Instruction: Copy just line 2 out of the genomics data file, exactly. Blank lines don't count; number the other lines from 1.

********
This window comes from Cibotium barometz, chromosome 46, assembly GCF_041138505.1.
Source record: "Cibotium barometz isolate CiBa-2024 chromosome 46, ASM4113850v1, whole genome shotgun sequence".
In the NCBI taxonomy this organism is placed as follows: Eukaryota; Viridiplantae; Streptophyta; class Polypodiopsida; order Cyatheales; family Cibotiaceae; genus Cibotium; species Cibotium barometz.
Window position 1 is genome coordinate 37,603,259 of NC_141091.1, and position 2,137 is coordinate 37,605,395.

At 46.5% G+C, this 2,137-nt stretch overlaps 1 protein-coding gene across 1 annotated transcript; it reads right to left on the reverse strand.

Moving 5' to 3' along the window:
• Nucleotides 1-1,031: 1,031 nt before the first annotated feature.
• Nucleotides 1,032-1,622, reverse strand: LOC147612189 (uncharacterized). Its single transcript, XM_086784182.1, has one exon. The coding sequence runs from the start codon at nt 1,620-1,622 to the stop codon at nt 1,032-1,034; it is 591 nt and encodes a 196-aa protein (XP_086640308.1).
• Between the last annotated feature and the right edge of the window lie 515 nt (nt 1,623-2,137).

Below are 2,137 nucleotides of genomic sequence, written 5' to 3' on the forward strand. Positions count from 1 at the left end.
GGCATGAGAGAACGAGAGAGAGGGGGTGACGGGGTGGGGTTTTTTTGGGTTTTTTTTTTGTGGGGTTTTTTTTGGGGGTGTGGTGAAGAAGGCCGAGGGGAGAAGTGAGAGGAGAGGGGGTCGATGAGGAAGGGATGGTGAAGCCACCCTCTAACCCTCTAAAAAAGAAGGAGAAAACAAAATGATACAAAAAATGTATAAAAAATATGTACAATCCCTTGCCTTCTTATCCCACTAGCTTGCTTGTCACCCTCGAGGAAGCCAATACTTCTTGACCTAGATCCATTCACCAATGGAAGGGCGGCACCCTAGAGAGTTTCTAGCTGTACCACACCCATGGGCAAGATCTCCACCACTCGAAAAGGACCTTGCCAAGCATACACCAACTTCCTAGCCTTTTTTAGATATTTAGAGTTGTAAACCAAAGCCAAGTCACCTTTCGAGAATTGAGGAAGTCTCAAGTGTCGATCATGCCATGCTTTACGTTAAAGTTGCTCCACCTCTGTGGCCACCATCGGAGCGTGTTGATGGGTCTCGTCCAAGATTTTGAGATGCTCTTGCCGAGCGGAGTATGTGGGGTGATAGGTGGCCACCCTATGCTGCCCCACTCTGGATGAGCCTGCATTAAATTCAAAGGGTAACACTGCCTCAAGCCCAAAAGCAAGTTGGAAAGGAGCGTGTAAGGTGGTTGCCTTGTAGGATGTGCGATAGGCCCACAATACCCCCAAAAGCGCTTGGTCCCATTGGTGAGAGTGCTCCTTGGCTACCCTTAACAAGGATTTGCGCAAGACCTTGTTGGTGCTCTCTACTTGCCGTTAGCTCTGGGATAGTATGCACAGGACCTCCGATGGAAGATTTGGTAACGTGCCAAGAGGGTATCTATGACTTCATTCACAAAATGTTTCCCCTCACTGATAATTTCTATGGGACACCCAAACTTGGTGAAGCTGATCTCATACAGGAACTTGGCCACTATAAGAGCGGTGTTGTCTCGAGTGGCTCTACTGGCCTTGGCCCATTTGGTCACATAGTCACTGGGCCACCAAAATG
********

Source record: "Cibotium barometz isolate CiBa-2024 chromosome 46, ASM4113850v1, whole genome shotgun sequence".